Who's responsible for your content?
It’s really important to understand what the options are for content authoring and governance, so you know what method you’re using and you can decide if it’s really what’s best for your company. Why? Because the content authoring and governance models you choose have tremendous impact on content development processes and the resulting quality of your content.
Let’s start with some definitions:
Authoring model: Determines who creates content and who these people report to.
Governance model: Determines which departments make content decisions. What content is needed? Who’s the audience? What’s the best format and channel? What’s the purpose? What’s the voice and style? What constitutes success? Governance determines who owns the decision-making power.
Each of these models can be centralized, decentralized or a hybrid of the two. You can use a decentralized authoring model and a centralized governance model (not so much the other way around) or hybrids of one or both. There are benefits to using either style:
One department is responsible for creating content or making content decisions.
The centralized model helps to:
- Reduce costs and maximize efficiency
- Improve quality and consistency
- Simplify project management
- Improve brand perception
- Align source content from different business groups
- Support strategic, structured, and requirements-based writing
Multiple departments are responsible for creating and publishing content, or for making content decisions.
The decentralized model helps to:
- Reduce time to publication by eliminating content bottle-necks
- Ensure multiple voices and insights are reflected in published content
- Ensure that specialized content remains in the control of specialized departments
- Spread content creation costs throughout different departments
Which one is best?
A completely decentralized model is a risky move unless your organization has professional writers and content creators across all departments who are committed to collaborating and maintaining consistent standards.
Similarly, a purely centralized model tends to slow things down unless you’re a very small or lean organization.=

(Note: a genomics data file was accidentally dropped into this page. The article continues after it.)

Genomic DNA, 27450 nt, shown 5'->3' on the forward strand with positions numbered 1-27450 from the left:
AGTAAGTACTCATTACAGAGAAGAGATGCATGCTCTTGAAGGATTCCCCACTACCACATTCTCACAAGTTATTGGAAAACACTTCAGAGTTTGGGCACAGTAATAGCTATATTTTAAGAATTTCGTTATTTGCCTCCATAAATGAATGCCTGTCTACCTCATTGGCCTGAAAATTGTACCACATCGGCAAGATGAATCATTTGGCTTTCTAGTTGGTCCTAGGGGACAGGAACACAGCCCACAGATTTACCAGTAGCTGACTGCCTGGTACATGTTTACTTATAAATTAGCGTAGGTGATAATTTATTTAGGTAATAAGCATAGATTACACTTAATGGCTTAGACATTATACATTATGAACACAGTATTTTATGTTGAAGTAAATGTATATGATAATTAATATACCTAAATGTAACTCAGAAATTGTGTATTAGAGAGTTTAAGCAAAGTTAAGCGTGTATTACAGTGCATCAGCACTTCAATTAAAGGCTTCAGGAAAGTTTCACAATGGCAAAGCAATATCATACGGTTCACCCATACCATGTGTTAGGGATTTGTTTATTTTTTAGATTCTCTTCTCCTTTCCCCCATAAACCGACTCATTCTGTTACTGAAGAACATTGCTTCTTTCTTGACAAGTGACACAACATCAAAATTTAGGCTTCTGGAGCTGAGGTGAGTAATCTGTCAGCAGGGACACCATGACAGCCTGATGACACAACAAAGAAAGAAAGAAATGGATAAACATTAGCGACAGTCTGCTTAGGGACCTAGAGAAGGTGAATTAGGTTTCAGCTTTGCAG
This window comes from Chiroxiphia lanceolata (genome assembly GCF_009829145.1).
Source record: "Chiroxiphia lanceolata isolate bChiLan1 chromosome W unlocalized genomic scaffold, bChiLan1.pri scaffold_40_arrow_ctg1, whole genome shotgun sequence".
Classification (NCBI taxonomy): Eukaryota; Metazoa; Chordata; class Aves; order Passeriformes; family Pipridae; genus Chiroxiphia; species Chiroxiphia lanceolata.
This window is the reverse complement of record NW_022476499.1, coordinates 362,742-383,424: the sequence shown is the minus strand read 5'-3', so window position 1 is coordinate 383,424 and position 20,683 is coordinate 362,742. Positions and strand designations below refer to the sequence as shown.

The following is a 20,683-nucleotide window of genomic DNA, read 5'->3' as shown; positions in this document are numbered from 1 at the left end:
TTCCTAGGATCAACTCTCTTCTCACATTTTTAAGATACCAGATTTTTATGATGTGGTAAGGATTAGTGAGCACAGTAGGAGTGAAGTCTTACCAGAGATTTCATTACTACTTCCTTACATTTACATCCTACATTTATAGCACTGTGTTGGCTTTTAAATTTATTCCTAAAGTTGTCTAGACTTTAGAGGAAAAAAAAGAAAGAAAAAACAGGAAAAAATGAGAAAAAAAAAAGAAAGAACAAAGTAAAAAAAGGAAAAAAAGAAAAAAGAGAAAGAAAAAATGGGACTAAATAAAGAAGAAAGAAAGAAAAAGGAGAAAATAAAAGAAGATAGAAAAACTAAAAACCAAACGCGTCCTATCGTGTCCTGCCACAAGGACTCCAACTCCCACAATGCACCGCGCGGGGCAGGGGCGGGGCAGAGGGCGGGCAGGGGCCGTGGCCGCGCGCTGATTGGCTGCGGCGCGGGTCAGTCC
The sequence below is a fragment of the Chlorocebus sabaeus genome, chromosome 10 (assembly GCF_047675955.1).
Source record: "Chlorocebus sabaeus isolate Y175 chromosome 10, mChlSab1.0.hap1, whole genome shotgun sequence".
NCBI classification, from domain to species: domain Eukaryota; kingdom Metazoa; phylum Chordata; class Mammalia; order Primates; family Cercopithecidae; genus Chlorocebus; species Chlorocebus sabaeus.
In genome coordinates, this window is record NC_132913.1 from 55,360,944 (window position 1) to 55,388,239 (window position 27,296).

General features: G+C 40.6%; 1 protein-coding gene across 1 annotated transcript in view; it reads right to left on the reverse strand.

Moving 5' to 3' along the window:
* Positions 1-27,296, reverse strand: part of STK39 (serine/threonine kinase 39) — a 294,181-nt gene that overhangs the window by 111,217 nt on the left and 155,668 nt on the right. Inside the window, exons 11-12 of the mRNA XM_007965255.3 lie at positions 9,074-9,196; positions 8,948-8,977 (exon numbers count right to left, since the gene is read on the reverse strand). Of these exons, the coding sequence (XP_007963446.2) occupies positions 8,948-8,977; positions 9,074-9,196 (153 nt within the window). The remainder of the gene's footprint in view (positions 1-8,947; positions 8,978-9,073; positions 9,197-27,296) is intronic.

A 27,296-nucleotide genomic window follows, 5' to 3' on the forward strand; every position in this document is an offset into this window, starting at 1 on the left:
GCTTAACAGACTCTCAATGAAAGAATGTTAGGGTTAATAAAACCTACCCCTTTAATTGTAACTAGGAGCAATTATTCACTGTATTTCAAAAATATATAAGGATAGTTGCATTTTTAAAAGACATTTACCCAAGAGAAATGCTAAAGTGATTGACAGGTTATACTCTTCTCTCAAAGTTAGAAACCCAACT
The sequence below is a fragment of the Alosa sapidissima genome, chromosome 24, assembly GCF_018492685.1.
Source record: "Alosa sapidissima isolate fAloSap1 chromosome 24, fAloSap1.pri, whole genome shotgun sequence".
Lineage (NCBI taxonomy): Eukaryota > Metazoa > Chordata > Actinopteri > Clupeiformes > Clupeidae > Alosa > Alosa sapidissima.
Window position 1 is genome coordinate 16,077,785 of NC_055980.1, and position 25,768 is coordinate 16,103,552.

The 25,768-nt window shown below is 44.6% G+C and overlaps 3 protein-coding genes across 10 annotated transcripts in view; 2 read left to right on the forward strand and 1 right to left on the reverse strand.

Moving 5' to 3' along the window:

Usually, the most effective model blends centralized and decentralized approaches in a way that meets the specific needs of each organization. It’s all about balance.
You’ll want to lean closer to a centralized model the more committed your company is to:
- Consistency in customer experience
- Owning space across platforms
- Content marketing approach
Of course, it’s not always as simple as which would work best for our company? There are variables that impact where you end up on the sliding scale between centralized and decentralized:
- Departmental financing model
- Commitment from executive level
- Work and change culture (slow-moving ships vs agile speedboats)
- Whether employees are unionized
- Company politics
So, if you’d like the benefits of a centralized model but aren’t able to rein in some departments, what can you do?
Working as a decentralized or blended model
Create a cross-discipline, cross-department, content strategy working group
This team is responsible for content decision-making. The point is to include members from all departments that create content or impact content. Think about departments such as:
- Business groups
- Product groups
- Customer experience
- Web or digital strategy
- Technical and customer support
- Technical communications
See our previous post on implementing a content strategy working group to learn about goals and regular working group meetings.
Provide centralized editorial support and training services
Whenever there is a decentralized authoring or governance model, it’s important to make sure that all content aligns to consistent quality standards.
For a company of any significant size, have at least one content professional who understands how to edit, communicate, share, and train staff on adhering to content standards.
This person or team is responsible for identifying content support and training needs for both centralized and decentralized authors, designing the solutions and materials, and assigning the resources to deliver these services.
Editorial support should be provided as a requirement to all new authors on decentralized teams until they meet content quality requirements. After that point, editorial services should be available to decentralized teams on request.
Content training services should be provided on a regular basis to both centralized and decentralized content team members.
Tips for training content team members
- Provide quick-training sessions or information monthly on very specific topics or best practices
- Provide in-depth training sessions quarterly or as needed to address new changes, processes, or content concepts that are being implemented
- Combine authors from different teams when the training topic applies to all areas and experience levels and encourage discussion
- Enable team members to become experts in their specific content specialty
- Empower content team members to train their peers in their content specialty
- Make the training sessions applicable and enjoyable
Remember that organizational changes can change your centre of gravity, so the way you find balance now may not always work. Stay flexible and keep communicating!